Bodybuilder Maughan Wellam, 10, flexes for fun
A BIKINI-clad 10-year-old girl has appeared in a bodybuilding competition in Melbourne, sparking concern from health experts and family groups.
Maughan Wellham was given her own category because she was so young.
Organisers have said they will consider regular events for 10-year-olds.
"She looked fantastic. She even flexed her abs and the crowds went wild over it," event organiser Tony Lanciano said.
"I've never seen anything like that."
Mum Michelle Wellham said she saw nothing wrong with her daughter's daring display at the All Female Natural Muscle & Fitness Classic at the Glen Eira Auditorium last Saturday.
"Maughan wanted to do it for fun. So I investigated it. I am very protective of my children," she said.
The mum of five, from Maitland in NSW, said Maughan was a fitness fanatic who runs, does push-ups and squats, but doesn't use weights. "I think it's very irresponsible to put a child on weights," she said.
Maughan said she wanted to be an Olympic athlete rather than a bodybuilder, and was inspired by runners such as Jana Rawlinson.
She entered the competition to have fun after watching bodybuilding shows.
"I wasn't nervous. I just jumped around and was just so excited," she said.
But child psychologist Michael Carr-Gregg said Maughan was too young to be flaunting her body and it could send out the wrong message to image-conscious kids.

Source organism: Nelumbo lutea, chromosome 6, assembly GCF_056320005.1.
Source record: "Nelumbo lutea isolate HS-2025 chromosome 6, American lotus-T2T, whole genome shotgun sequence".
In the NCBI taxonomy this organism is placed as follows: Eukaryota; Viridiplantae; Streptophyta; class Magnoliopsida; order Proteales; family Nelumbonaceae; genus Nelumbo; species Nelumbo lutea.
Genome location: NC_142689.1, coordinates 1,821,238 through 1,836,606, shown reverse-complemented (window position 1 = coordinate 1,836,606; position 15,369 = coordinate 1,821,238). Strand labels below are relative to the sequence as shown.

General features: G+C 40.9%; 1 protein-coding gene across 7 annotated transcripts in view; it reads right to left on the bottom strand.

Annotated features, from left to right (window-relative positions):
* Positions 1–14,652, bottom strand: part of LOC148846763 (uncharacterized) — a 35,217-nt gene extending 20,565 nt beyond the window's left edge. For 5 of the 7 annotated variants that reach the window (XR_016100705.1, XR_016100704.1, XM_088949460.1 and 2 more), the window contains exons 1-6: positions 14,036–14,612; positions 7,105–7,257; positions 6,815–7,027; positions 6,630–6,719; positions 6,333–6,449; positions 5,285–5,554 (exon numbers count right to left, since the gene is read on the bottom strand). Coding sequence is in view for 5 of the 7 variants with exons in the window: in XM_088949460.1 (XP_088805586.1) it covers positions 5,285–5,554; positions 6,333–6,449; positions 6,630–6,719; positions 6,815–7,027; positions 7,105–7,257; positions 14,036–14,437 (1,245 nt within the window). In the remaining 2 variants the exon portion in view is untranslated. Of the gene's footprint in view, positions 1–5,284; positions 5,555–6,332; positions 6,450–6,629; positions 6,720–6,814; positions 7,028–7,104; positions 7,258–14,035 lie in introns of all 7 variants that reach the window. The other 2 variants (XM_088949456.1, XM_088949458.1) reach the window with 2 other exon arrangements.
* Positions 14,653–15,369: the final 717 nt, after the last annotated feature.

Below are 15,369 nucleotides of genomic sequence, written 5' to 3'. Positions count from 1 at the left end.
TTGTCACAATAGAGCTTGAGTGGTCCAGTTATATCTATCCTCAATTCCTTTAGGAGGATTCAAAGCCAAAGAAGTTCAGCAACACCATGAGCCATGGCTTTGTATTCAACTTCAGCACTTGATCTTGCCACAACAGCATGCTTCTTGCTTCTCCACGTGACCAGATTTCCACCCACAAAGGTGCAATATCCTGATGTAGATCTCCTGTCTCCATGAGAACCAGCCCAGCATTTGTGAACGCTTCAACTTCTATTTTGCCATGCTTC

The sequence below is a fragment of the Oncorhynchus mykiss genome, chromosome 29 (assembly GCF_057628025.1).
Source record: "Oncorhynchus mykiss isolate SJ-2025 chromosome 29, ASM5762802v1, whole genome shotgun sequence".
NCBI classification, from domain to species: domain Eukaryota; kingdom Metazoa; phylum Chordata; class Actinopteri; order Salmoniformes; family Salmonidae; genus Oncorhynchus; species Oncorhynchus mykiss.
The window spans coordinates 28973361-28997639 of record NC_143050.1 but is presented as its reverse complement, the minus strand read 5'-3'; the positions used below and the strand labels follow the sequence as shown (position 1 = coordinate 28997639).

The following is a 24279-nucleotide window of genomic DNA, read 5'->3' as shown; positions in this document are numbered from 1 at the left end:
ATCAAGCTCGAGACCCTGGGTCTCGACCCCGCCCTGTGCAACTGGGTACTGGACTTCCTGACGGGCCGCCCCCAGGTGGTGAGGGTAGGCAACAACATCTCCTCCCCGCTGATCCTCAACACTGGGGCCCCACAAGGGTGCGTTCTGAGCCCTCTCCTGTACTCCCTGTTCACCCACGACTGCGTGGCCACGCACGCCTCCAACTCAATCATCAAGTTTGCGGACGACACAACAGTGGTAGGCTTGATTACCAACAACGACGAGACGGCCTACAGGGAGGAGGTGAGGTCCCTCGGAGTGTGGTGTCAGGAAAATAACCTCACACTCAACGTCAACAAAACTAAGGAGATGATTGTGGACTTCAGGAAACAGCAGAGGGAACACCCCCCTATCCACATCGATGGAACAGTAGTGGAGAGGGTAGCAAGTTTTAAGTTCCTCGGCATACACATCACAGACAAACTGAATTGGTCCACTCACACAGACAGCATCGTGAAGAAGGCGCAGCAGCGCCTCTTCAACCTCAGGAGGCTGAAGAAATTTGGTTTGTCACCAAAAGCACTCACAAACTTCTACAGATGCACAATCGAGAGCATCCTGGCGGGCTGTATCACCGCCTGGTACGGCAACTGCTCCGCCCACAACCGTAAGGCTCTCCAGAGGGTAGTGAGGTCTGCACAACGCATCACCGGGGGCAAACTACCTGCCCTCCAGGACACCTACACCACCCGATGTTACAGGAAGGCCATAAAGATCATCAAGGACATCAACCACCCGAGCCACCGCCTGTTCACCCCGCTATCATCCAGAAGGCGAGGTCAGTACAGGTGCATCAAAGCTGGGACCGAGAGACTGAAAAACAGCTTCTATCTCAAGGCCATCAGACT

"The thing that concerns me is that young people can damage themselves quite badly if they over-exercise when young," he said.
"What we should be saying to kids is they should be valued more for what they do than how they look."
Leading sports and exercise physician Peter Larkins said it was precocious for a 10-year-old to do body posing.
Dr Larkins was not critical of Maughan, but added: "Weight training at the pre-pubertal age group is not safe or effective. You don't have the hormones responsible for muscular development."
Australian Family Association president Angela Conway said putting the spotlight on young body shapes and passing judgment could have far-reaching consequences.
"There is a growing concern among young children about their body shape, and an increase in children coming into the Royal Children's Hospital eating disorders unit," she said.
Mr Lanciano, president of the Australian branch of the International Natural Bodybuilding Association, said the INBA would consider opening a new category for children aged 10-17
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